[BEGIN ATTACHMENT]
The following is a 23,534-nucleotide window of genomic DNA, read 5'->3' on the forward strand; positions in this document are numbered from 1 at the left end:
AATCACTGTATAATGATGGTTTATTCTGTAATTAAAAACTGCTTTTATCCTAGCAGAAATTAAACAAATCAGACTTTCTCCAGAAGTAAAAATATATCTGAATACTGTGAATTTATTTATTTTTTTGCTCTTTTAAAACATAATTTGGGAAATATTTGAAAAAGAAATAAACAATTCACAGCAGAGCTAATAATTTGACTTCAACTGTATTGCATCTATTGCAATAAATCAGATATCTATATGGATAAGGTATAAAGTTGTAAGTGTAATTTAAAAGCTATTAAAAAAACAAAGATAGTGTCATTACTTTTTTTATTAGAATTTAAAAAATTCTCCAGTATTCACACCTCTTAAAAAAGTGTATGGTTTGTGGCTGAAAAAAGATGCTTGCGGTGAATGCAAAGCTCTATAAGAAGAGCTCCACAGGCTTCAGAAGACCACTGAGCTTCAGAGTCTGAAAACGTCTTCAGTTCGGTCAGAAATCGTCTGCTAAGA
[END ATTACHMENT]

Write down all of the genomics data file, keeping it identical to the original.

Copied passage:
The following is a 23,534-nucleotide window of genomic DNA, read 5'->3' on the forward strand; positions in this document are numbered from 1 at the left end:
AATCACTGTATAATGATGGTTTATTCTGTAATTAAAAACTGCTTTTATCCTAGCAGAAATTAAACAAATCAGACTTTCTCCAGAAGTAAAAATATATCTGAATACTGTGAATTTATTTATTTTTTTGCTCTTTTAAAACATAATTTGGGAAATATTTGAAAAAGAAATAAACAATTCACAGCAGAGCTAATAATTTGACTTCAACTGTATTGCATCTATTGCAATAAATCAGATATCTATATGGATAAGGTATAAAGTTGTAAGTGTAATTTAAAAGCTATTAAAAAAACAAAGATAGTGTCATTACTTTTTTTATTAGAATTTAAAAAATTCTCCAGTATTCACACCTCTTAAAAAAGTGTATGGTTTGTGGCTGAAAAAAGATGCTTGCGGTGAATGCAAAGCTCTATAAGAAGAGCTCCACAGGCTTCAGAAGACCACTGAGCTTCAGAGTCTGAAAACGTCTTCAGTTCGGTCAGAAATCGTCTGCTAAGA